Efficient and Environment-Friendly Ways to Produce Hydrogen Fuel

There are various reasons for praising hydrogen as the 'fuel of the future.' Firstly, in contrast to the hydrocarbons that are traditionally used, hydrogen offers a higher energy yield.

A cross-sectional image of selective hydrogen gas permeation in a super hydrophobic membrane formed on a porous tubular support. Image Credit: Yuji Iwamoto from Nagoya Institute of Technology.

Secondly, if hydrogen fuel is used commercially, the imminent global warming crisis can be mitigated by decreasing the use of polluting and exhaustible fossil fuels. This is because hydrogen fuel produces just water as the byproduct. Hence, the focus of current studies has been on eco-friendly and efficient methods to generate hydrogen fuel.

Solar hydrogen production via photoelectrochemical (PEC) water-splitting reaction is a valuable 'green' technique for hydrogen fuel production. This is because of its cost-effectiveness, low operating temperatures and high conversion efficiency.

But efficient isolation of hydrogen gas from a mixture of gases (known as 'syngas') under various kinds of environmental conditions has been difficult. A study published recently in the Separation and Purification Technology journal endeavors to overcome this challenge.

In the study, a research group from Nagoya Institute of Technology, Japan, headed by Professor Yuji Iwamoto, together with scientists from France, has been successful in characterizing a novel membrane that enables highly selective separation of hydrogen gas produced from the PEC reaction.

Membrane separation is attractive as a low-cost hydrogen gas purification technology. However, current techniques face several challenges, for example, water-induced swelling with polymer membranes and lower hydrogen permeance with metal, polymer, and supported liquid membranes.

Yuji Iwamoto, Professor, Nagoya Institute of Technology

Initially, the team developed an organic-inorganic hybrid polymeric membrane, mainly comprising of a polymer known as 'polycarbosilane' (PCS) formed on aluminum oxide (Al2O3)-based porous support.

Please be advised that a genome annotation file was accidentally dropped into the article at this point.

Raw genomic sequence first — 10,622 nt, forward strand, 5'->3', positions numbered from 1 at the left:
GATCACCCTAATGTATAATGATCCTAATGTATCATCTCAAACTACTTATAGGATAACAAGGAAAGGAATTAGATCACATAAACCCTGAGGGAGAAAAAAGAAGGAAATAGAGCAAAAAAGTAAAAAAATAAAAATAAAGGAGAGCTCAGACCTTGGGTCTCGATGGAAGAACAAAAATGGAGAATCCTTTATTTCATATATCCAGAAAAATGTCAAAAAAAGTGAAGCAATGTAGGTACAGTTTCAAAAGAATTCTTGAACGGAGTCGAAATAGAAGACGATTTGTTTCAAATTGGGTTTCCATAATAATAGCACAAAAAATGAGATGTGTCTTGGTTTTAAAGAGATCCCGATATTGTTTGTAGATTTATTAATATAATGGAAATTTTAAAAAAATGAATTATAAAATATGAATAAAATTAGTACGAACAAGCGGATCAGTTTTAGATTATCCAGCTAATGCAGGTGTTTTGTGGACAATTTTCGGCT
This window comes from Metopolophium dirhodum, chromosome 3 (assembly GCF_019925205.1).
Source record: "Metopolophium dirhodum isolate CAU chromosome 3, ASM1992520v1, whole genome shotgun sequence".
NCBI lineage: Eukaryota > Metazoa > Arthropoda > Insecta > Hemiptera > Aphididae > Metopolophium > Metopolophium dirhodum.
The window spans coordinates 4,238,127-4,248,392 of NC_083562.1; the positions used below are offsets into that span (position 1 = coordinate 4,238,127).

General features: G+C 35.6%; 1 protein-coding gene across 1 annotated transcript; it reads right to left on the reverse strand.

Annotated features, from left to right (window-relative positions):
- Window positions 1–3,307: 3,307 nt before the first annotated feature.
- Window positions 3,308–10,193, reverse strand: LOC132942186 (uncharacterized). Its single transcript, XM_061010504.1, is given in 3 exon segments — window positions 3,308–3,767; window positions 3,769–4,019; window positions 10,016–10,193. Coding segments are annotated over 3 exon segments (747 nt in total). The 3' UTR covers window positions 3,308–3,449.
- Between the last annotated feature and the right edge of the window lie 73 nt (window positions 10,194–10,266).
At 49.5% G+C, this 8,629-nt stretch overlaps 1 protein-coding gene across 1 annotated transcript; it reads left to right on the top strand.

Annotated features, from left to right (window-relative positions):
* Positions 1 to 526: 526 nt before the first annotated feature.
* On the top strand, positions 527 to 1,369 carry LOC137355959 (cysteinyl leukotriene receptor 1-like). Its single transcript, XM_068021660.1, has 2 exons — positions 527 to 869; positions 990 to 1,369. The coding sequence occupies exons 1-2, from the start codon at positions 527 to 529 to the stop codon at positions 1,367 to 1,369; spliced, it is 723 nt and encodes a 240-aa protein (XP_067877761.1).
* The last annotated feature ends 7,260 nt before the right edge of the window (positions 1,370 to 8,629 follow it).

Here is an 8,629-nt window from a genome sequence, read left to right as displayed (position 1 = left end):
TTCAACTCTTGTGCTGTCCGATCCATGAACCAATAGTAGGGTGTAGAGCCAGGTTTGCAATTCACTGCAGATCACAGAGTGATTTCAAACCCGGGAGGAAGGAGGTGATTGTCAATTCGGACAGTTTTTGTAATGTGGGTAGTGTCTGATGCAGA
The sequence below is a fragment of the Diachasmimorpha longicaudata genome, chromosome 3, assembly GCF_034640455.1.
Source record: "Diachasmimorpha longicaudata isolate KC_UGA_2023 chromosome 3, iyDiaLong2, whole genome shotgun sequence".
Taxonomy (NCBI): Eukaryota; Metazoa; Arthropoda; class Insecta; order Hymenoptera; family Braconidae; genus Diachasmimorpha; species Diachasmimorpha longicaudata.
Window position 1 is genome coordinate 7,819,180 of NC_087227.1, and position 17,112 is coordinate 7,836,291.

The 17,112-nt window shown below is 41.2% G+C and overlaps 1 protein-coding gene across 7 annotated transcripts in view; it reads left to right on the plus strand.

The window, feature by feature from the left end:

By using high-molecular-weight PCSs with a melting point above 200°C, we showed that a superhydrophobic PCS membrane could be deposited on a mesoporous γ-Al2O3-modified macroporous α-Al2O3 tubular support.

Yuji Iwamoto, Professor, Nagoya Institute of Technology

Following the successful development of the PCS membrane, the team tested it under PEC reaction conditions.

As proposed, the PCS membrane exhibited high hydrophobicity. Furthermore, the PCS membrane showed superior hydrogen selectivity under the flow of a simulated highly humid gas mixture at 50°C.

More analyses showed that the preferential hydrogen permeation via the PCS membrane was regulated by the 'solid state diffusion' mechanism.

On the whole, regardless of the ambient environmental conditions, the PCS membrane was highly efficient at isolating hydrogen gas.

The development and characterization of the new PCS membrane will enable the commercial adoption of the membrane to not just allow the use of hydrogen fuel for energy requirements but also restrict the use of non-renewable fossil fuels.

With this technological development, we expect great progress in environmental-friendly and sustainable hydrogen production.

Yuji Iwamoto, Professor, Nagoya Institute of Technology

Hopefully, the use of PCS membrane will pave a path toward a hydrogen-based society.

Journal Reference:

Kubo, M., et al. (2021) Superhydrophobic polycarbosilane membranes for purification of solar hydrogen. Separation and Purification Technology. doi.org/10.1016/j.seppur.2020.117998.

Source: https://www.nitech.ac.jp/eng/

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